In 2015, the publisher produced a collection titled Drawn & Quarterly: Twenty-Five Years of Contemporary Cartooning, Comics and Graphic Novels, featuring of out-of-print work, remembrances, and essays by well-known writers such as Margaret Atwood. The same year, Oliveros stepped down as publisher to focus on his own cartooning, intending to self-publish the graphic novel The Envelope Manufacturer. In his place, Burns took over as publisher and creative director Tom Devlin became executive editor.
Librairie Drawn & Quarterly
In 2007, Drawn & Quarterly opened an English-language bookshop on Bernard Street in Mile End, Montreal, selling graphic novels, prose literature, non-fiction, poetry and fine art book. In 2017, the store expanded and opened La Petite Librairie Drawn & Quarterly, a children's bookshop during the day and event space at night.
Over the years, Librairie D+Q has become one of the leading stores in Canada and North America. The store has hosted events with their own cartoonists such as Lynda Barry, Adrian Tomine, Chris Ware, Leanne Shapton, Seth, Chester Brown as well as novelists including Margaret Atwood, Neil Gaiman, Junot Diaz, Paul Auster, Sheila Heti, Miranda July, David Byrne, Gloria Steinem, Roxane Gay, Carrie Brownstein, Alison Bechdel and many more. 
From 2003 to 2008, Drawn & Quarterly published Showcase, an anthology magazine which offered greater visibility to lesser known authors. The magazine presented up to 3 authors in each of its five issues.
In 2004, Drawn & Quarterly began an imprint for non-comics art books called Petit Livre. The publisher also has an imprint for children called Enfant, with which they have published the Moomin works of Tove Jansson and Pippi Longstocking comics by Astrid Lindgren and Ingrid Vang Nyman, and contemporary kids books by Elise Gravel, Leanne Shapton and Anouk Ricard.
- ^ "Bookslut | Drawn & Quarterly Showcase: Book Two". Archived from the original on February 9, 2010. Retrieved October 27, 2006.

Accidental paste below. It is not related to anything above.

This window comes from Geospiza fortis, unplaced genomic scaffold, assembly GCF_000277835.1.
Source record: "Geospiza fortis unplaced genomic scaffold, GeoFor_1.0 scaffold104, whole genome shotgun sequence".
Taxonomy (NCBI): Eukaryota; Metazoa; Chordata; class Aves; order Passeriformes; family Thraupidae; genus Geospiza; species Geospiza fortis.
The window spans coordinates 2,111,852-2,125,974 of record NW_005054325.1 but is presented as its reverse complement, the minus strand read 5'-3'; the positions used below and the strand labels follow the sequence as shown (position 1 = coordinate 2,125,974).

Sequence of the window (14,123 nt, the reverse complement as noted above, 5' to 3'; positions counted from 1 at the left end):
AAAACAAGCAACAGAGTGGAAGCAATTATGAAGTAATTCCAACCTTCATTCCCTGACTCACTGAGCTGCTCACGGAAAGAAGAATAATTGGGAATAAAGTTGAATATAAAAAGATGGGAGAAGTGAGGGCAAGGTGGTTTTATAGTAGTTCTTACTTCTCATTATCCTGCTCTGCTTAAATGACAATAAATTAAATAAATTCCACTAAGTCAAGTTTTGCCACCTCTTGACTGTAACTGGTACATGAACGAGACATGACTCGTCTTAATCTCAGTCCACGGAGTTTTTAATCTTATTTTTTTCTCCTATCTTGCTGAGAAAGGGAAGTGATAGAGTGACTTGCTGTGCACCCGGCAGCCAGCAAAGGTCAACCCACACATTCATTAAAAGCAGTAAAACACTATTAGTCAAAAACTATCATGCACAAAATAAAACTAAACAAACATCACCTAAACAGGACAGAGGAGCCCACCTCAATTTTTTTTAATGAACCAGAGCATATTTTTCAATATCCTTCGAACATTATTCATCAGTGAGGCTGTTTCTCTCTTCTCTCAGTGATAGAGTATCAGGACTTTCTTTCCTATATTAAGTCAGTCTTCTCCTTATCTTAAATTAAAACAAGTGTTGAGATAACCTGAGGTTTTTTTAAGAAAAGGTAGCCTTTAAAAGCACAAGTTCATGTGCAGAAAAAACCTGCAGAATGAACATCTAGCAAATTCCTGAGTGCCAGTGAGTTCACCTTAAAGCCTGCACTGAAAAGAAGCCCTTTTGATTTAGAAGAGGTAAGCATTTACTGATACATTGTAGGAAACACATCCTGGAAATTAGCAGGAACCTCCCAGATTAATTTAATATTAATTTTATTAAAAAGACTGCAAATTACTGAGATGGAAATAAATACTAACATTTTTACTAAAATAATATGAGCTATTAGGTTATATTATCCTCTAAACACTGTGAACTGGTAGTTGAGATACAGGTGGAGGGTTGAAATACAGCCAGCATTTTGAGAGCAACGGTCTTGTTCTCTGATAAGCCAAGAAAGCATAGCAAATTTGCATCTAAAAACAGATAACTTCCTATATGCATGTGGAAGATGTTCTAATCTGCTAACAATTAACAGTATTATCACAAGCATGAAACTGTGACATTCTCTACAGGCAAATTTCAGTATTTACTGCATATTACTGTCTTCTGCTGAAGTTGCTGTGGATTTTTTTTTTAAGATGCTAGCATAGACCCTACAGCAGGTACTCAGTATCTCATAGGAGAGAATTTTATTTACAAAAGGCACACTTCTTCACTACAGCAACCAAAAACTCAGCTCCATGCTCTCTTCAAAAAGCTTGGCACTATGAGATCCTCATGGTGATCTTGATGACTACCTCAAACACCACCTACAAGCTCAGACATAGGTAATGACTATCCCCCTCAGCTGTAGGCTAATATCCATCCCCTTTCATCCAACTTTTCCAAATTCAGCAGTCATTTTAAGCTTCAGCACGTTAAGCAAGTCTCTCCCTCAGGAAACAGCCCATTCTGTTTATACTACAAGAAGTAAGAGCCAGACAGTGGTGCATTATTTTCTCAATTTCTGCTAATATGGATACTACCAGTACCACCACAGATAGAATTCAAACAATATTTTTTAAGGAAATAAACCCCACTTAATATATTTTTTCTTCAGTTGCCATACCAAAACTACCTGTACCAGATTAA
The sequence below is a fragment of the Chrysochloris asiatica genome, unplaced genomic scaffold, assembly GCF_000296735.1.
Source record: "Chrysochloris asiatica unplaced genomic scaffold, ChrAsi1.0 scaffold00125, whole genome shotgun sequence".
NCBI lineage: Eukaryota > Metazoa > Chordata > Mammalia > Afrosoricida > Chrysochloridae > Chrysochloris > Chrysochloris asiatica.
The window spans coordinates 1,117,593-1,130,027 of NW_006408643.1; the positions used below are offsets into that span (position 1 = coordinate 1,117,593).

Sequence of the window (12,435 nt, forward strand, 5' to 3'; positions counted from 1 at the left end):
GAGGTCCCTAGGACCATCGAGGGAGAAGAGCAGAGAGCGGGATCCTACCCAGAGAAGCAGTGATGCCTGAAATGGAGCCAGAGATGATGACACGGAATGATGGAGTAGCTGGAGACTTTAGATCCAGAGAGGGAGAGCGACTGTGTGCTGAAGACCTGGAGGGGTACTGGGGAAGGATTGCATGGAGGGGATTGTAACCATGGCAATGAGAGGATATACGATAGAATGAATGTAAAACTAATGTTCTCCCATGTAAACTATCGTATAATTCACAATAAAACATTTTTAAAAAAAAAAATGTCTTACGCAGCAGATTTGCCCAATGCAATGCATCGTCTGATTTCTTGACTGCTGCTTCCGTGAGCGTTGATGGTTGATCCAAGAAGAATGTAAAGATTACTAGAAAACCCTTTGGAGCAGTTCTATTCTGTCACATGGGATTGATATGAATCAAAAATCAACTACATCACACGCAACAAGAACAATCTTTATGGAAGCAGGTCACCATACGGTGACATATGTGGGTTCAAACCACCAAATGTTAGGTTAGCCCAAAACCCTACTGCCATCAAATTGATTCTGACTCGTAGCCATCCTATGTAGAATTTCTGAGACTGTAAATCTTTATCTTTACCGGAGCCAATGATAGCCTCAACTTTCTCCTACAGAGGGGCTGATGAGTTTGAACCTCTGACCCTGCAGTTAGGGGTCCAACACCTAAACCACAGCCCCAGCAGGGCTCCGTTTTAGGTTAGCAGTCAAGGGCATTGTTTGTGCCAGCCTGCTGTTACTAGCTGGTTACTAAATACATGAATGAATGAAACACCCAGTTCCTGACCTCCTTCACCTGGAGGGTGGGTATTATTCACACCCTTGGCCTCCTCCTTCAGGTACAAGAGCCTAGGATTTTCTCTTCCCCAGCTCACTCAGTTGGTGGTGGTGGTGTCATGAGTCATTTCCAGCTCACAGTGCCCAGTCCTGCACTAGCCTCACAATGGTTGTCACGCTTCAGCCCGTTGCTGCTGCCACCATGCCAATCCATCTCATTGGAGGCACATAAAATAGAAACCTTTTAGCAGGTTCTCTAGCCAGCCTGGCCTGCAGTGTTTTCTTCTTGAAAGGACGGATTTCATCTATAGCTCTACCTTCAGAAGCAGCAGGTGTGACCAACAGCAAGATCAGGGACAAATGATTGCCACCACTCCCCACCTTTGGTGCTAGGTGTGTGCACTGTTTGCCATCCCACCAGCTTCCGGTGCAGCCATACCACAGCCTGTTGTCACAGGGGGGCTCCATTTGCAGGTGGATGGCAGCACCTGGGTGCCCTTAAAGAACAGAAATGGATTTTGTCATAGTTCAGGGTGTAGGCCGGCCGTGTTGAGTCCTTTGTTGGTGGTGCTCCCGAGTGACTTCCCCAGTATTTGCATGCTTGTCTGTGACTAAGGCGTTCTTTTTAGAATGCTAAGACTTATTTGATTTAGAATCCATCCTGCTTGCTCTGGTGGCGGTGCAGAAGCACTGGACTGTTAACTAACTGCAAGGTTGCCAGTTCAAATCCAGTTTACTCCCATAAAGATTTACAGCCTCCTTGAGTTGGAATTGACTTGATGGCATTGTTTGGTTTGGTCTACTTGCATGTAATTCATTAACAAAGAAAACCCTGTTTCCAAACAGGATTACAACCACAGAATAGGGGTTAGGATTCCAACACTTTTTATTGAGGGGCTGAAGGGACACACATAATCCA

- ^ "The Harvey Awards". Archived from the original on August 18, 2015. Retrieved October 27, 2006.
- ^ Duncan & Smith 2009, p. 302.
- ^ Duncan & Smith 2009, p. 302; Arnold 2004, p. 1; Bell 2006, p. 178.
- ^ Arnold 2004, p. 1; Doran 2012.
- ^ a b c Arnold 2004, p. 1.
- ^ a b c Doran 2012.
- ^ a b Bell 2006, p. 178.
- ^ a b Heater & Reid 2015.
- Arnold, Andrew D. (June 28, 2004). "Canada's Superhero". Time. Archived from the original on May 24, 2011. Retrieved July 19, 2012.
- Bell, John (2006). Invaders from the North: How Canada Conquered the Comic Book Universe. Toronto: Dundurn Press. ISBN 978-1-55002-659-7.
- Doran, D'arcy (April 10, 2012). "Drawing itself into the picture". Financial Times. Retrieved July 19, 2012.
- Duncan, Randy; Smith, Matthew J. (2009). The Power of Comics: History, Form and Culture. Continuum International Publishing Group. ISBN 978-0-8264-2936-0. Retrieved July 19, 2012.
- Heater, Brian; Reid, Calvin (June 19, 2015). "D&Q Marks 25 Years of Great Literary Comics". Publishers Weekly. Retrieved June 29, 2015.
- Official website
- "The Achievement of Chris Oliveros" by Jeet Heer
- "High art: Is Drawn & Quarterly Canada’s greatest unsung publishing success story?" at Quill & Quire
- "Why Drawn & Quarterly is thriving despite tough times for publishers," CBC Books (December 6, 2012) —features interviews with cartoonist Lynda Barry, teenage blogger Tavi Gevinson, founder Chris Oliveros, and associate publisher Peggy Burns